Few social phenomena of the past decade have rivaled social networking and
Web 2.0. Websites such as LinkedIn, MySpace, Facebook, Wikipedia and in India,
Orkut, have attracted millions of users of all ages and backgrounds. For “social”
networking and public information sharing, these tools have been spectacularly
successful. It only stands to reason then, that the technology might be used for
professional or corporate use; for networking and knowledge sharing – behind the
firewall, so to speak.
Corporate Social Networking (CSN) is the most common term being applied to
the rising use of professional networks inside organisations. Blogs, Wikis, threaded
discussion boards and other “Web 2.0” tools have made their way onto intranets
for corporate use in knowledge sharing. Best practice in CSN and Web 2.0
technology does not yet exist, however, nor is there a generally accepted model
for its implementation or who should own it in the organisation.
In an attempt to uncover emerging practices and early indications of the value
of corporate Web 2.0 and CSN tools, the Human Capital Institute (HCI) and
Cornerstone OnDemand Inc, a talent management suite provider, conducted a
survey of HCI’s senior HR membership on leveraging social networking & Web
2.0 collaboration tools in various enterprises. The main objective of the survey and
subsequent interviews was to understand the role and impact of Web 2.0
collaboration tools in organisational social networking and knowledge-sharing.
At this stage in the development and implementation of corporate Web 2.0
collaborative tools, users can still be labelled early adopters. And just as early
adopters of online job boards reaped benefits and competitive advantage a dozen
years ago or so, organisations that implement and master Web 2.0 tools today,
including CSN, can expect to gain similar, if not even greater, advantages. In most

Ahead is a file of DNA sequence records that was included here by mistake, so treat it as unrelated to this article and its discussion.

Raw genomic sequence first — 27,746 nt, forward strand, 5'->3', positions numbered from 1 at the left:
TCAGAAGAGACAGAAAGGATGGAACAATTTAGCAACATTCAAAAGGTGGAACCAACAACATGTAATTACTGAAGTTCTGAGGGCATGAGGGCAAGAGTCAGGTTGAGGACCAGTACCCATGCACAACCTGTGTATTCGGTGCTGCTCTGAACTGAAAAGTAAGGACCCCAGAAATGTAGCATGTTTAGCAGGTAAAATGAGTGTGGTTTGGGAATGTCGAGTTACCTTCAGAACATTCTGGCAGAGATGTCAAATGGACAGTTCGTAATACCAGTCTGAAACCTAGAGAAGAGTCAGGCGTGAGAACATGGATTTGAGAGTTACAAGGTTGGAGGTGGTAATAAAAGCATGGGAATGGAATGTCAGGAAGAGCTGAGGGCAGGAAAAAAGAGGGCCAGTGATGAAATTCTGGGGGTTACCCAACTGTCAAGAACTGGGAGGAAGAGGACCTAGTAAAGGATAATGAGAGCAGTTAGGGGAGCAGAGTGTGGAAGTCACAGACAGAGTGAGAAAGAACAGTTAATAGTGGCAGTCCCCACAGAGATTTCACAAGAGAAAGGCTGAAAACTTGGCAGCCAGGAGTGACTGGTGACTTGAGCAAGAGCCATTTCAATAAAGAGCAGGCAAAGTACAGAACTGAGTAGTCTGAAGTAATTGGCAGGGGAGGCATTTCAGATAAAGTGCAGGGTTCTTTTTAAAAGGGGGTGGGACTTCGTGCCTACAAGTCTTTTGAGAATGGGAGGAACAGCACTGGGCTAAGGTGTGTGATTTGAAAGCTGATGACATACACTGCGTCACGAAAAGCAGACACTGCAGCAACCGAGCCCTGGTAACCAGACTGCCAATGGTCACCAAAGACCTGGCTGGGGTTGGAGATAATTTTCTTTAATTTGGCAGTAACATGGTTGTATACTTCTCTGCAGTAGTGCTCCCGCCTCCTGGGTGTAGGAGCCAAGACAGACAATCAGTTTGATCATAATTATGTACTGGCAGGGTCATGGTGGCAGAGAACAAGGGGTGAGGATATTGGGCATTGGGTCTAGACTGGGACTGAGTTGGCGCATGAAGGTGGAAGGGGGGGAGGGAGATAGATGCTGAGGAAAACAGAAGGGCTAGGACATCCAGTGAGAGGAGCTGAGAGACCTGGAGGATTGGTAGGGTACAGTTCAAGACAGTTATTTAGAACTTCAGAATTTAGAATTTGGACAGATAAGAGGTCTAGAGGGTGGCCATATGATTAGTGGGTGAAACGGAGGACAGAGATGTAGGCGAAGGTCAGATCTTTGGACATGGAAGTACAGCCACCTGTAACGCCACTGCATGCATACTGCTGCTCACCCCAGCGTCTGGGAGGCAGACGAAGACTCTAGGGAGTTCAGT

cases, however, it is safe to say that the Web 2.0 tools being used remain outside
the corporate firewall. Nevertheless, they are being put to business purposes,
Facebook, for example, allows for the creation of private networks and LinkedIn
has proven to be a powerful recruiting tool. In neither case is it necessary to
license and install any application.
From our results, it would appear that corporate Web 2.0 and CSN tools are
still experimental in most of the organisations that report their use. As above,
most of that use falls outside formal practice and certainly outside “the firewall”.
The three greatest barriers to using Web 2.0 tools, according to our respondents
are user adoption; other priorities taking precedence; and the difficulty in building
a compelling business case for their use.
Time will address the first barrier as more young people who have grown up
using the tools enter the workforce and this, in turn, should move Web 2.0 tool
adoption up on the priority list. The third main barrier – making the business case
– was the focus of our research. To do that, proponents of the technologies need to
demonstrate Return on Investment (ROI).
There clearly remains much work to be done in identifying the ways and
methods to determine ROI and tangible value from corporate Web 2.0 and
CSN investments. And while little research has been done to quantify the ROI
in CSN and corporate Web 2.0, that which does exist is compelling, as in the
statements of value in Web 2.0 made by so many of our survey respondents.
Our respondents believe that Web 2.0 tools will finally allow them to access
the rich content and corporate memory that proves so elusive in most
companies. Respondents believe that this information, including tacit
knowledge, can benefit the organisation significantly.
Our survey results show that the decision to use social networking and /or
other Web 2.0 tools now or in future is greatly influenced (84 per cent) by the
demographics of the workforce. As the typical workforce is spread more and
more around the globe, organisations are looking for tools to keep teams together
virtually. Their goal is that performance and learning should not suffer because of
physical distances between the various members of the team.
Despite some skepticism, Web 2.0 tools are likely to be among the high-demand applications of the next generation
of employees. Our research showed a significant
difference in Web 2.0 adoption and perceived
benefit – personal and for business – between
younger workers and older workers.
Clearly, the tools will play a critical future
role in human resources and talent
management. They can provide a common
communications platform for employees,
allowing them to share information, knowledge,
ideas and to collaborate online. Moreover, the
tools are likely to become essential in attracting,
on-boarding, developing and keeping the next
generation of talent.
By Allan Schweyer, president of the Human Capital Institute